International Solidarity, Human Rights and Life on the African Continent ‘After’ the Pandemic
Keywords:African Law, Human Rights, Covid-19, Marginalised Communities, Solidarity
The COVID-19 pandemic has left a massive amount of disease, death, fear and despair in its stride, and will continue to seriously trouble the world even in its wake. To be sure, Africa has not been spared any of these maladies. In the result, the pandemic has posed a formidable threat to the enjoyment of human rights around the world. More specifically, as is widely recognised, the pandemic (and many of the measures taken to end it) have seriously threatened or harmed the enjoyment by billions of people across the world, the continent included, of the human rights to health, life, education, food, shelter, work, freedom of movement, liberty, and freedom of assembly. Less obvious to many is the fact that the pandemic (and the dominant responses to it) can also constitute serious harm to the enjoyment of the rights to development and democracy, and to freedom from discrimination and gender-based violence. Even more troubling is the fact that these dangers and impacts tend to be exacerbated in the Global South to which Africa belongs geo-politically and identity-wise, and in relation to the poor and the racially marginalised everywhere.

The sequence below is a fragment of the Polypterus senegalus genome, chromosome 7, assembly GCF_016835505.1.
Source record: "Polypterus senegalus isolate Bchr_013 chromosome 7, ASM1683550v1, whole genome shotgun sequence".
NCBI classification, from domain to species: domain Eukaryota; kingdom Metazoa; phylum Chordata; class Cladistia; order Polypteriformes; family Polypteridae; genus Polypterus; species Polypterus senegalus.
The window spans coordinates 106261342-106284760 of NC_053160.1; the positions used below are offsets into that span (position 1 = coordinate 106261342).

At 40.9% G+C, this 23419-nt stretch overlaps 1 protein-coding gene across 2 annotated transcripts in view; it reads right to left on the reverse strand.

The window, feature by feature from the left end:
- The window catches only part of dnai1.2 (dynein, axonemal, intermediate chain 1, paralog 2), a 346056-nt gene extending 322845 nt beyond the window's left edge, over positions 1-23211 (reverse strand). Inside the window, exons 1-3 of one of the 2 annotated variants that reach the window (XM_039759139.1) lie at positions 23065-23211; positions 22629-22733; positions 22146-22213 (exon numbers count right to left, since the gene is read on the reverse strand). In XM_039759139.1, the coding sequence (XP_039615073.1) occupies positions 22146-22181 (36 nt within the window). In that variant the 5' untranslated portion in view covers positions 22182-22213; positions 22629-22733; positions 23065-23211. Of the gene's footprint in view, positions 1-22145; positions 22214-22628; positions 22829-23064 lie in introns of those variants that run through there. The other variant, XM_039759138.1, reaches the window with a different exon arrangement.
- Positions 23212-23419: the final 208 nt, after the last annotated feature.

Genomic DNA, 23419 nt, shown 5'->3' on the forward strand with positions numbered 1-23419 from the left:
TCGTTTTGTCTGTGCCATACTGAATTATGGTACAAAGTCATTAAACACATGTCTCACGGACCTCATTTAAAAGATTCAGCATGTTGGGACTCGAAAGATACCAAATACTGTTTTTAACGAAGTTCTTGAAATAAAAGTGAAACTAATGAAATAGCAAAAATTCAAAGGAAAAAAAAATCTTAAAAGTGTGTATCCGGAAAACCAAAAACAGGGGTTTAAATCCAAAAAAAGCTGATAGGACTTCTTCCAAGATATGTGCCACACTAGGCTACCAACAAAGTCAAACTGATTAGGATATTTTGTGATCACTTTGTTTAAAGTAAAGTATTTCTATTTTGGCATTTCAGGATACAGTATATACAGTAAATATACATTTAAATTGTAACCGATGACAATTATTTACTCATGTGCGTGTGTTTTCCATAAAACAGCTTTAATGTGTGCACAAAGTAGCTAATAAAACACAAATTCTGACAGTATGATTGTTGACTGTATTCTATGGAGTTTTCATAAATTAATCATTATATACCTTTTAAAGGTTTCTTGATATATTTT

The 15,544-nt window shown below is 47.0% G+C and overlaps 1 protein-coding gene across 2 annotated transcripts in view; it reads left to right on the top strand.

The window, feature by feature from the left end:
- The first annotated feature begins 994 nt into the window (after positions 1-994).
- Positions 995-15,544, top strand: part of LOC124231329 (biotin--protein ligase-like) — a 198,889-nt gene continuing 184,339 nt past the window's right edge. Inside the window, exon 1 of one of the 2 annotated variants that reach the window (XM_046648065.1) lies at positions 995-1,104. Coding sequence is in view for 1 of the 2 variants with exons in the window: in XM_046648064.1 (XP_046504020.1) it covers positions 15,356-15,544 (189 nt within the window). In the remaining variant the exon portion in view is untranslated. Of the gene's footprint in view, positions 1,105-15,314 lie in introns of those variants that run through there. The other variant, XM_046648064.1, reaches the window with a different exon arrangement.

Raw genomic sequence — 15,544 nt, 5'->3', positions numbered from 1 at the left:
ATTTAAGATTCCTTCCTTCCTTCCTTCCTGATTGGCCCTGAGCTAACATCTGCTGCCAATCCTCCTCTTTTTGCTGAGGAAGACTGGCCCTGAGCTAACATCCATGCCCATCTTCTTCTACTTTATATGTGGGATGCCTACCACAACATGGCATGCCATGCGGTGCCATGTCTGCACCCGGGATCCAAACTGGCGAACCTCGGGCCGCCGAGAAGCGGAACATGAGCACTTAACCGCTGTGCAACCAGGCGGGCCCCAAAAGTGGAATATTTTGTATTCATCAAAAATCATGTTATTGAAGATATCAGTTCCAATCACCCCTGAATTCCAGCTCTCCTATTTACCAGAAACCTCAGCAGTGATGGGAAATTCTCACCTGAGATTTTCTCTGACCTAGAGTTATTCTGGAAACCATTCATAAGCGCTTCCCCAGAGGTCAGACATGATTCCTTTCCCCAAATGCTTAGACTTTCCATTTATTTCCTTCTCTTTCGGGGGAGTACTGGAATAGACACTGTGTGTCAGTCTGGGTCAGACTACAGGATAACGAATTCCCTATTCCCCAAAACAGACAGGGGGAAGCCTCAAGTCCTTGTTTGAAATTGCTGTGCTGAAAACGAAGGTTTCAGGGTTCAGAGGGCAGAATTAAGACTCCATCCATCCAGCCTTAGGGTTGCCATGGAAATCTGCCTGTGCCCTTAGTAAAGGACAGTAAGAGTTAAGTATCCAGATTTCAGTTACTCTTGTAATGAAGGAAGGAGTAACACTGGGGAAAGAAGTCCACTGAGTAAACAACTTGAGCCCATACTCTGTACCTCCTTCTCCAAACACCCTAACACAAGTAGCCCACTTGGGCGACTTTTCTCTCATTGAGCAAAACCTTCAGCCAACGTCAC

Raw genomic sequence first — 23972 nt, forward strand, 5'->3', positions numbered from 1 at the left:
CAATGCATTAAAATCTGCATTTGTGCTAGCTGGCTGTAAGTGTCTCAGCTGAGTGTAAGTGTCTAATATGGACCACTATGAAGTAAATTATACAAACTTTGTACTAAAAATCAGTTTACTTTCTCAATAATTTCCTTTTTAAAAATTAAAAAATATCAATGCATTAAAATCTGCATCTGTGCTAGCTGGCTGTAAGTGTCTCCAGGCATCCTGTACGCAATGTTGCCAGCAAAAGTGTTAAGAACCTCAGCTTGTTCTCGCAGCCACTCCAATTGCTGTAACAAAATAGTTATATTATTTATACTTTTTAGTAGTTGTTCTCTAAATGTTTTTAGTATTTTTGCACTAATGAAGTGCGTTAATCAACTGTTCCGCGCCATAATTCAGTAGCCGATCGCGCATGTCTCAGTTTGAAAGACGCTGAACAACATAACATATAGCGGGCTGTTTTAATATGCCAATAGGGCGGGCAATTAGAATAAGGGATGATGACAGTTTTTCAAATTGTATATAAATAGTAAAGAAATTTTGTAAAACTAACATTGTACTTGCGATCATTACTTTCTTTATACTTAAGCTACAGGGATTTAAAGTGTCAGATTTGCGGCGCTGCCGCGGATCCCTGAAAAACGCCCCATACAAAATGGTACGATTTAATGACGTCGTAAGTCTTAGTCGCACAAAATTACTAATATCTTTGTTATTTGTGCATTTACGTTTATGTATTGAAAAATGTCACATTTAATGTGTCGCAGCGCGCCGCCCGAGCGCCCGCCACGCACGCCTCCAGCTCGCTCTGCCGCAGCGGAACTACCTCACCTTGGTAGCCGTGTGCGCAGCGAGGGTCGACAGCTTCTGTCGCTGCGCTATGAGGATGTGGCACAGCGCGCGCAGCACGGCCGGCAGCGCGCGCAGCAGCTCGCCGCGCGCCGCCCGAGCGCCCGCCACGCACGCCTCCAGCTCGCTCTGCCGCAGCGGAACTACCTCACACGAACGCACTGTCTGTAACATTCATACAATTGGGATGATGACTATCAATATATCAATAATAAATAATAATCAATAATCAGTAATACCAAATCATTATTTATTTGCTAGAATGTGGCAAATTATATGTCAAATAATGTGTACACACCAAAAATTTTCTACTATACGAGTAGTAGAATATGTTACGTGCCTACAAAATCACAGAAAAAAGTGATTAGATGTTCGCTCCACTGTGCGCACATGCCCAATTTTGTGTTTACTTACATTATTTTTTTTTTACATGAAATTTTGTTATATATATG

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Copyright (c) 2021 Obiora Chinedu Okafor
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